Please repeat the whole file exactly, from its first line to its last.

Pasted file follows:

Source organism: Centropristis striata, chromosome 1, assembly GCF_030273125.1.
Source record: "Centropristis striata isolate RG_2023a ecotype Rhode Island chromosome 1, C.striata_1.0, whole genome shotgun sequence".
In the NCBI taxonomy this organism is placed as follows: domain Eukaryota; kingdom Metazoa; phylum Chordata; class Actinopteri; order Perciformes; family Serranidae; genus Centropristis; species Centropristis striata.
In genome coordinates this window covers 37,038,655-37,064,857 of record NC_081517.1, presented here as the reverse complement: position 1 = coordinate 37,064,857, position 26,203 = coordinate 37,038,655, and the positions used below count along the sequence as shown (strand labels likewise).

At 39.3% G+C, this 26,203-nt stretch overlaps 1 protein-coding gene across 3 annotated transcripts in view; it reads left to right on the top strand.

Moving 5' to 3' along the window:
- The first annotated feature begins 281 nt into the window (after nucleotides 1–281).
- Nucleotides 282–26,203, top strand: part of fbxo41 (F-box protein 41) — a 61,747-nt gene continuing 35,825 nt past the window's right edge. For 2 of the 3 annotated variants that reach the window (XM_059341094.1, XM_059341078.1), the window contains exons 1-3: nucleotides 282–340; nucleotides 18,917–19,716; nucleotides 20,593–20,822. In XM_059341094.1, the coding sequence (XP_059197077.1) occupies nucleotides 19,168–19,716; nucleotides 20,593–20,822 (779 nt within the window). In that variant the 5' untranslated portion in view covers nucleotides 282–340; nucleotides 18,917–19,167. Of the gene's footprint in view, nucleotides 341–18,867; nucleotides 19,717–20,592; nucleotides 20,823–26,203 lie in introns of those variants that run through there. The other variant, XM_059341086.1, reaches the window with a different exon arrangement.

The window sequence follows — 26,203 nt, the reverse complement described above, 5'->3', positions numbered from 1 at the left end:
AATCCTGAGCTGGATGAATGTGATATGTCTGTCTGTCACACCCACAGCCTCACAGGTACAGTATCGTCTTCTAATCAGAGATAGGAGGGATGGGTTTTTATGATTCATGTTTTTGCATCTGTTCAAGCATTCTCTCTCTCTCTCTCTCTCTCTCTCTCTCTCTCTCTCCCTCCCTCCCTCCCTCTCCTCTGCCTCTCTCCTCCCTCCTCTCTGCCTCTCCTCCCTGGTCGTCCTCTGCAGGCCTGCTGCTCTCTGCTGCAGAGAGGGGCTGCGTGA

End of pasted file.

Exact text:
Source organism: Centropristis striata, chromosome 1, assembly GCF_030273125.1.
Source record: "Centropristis striata isolate RG_2023a ecotype Rhode Island chromosome 1, C.striata_1.0, whole genome shotgun sequence".
In the NCBI taxonomy this organism is placed as follows: domain Eukaryota; kingdom Metazoa; phylum Chordata; class Actinopteri; order Perciformes; family Serranidae; genus Centropristis; species Centropristis striata.
In genome coordinates this window covers 37,038,655-37,064,857 of record NC_081517.1, presented here as the reverse complement: position 1 = coordinate 37,064,857, position 26,203 = coordinate 37,038,655, and the positions used below count along the sequence as shown (strand labels likewise).

At 39.3% G+C, this 26,203-nt stretch overlaps 1 protein-coding gene across 3 annotated transcripts in view; it reads left to right on the top strand.

Moving 5' to 3' along the window:
- The first annotated feature begins 281 nt into the window (after nucleotides 1–281).
- Nucleotides 282–26,203, top strand: part of fbxo41 (F-box protein 41) — a 61,747-nt gene continuing 35,825 nt past the window's right edge. For 2 of the 3 annotated variants that reach the window (XM_059341094.1, XM_059341078.1), the window contains exons 1-3: nucleotides 282–340; nucleotides 18,917–19,716; nucleotides 20,593–20,822. In XM_059341094.1, the coding sequence (XP_059197077.1) occupies nucleotides 19,168–19,716; nucleotides 20,593–20,822 (779 nt within the window). In that variant the 5' untranslated portion in view covers nucleotides 282–340; nucleotides 18,917–19,167. Of the gene's footprint in view, nucleotides 341–18,867; nucleotides 19,717–20,592; nucleotides 20,823–26,203 lie in introns of those variants that run through there. The other variant, XM_059341086.1, reaches the window with a different exon arrangement.

The window sequence follows — 26,203 nt, the reverse complement described above, 5'->3', positions numbered from 1 at the left end:
AATCCTGAGCTGGATGAATGTGATATGTCTGTCTGTCACACCCACAGCCTCACAGGTACAGTATCGTCTTCTAATCAGAGATAGGAGGGATGGGTTTTTATGATTCATGTTTTTGCATCTGTTCAAGCATTCTCTCTCTCTCTCTCTCTCTCTCTCTCTCTCTCTCTCCCTCCCTCCCTCCCTCTCCTCTGCCTCTCTCCTCCCTCCTCTCTGCCTCTCCTCCCTGGTCGTCCTCTGCAGGCCTGCTGCTCTCTGCTGCAGAGAGGGGCTGCGTGA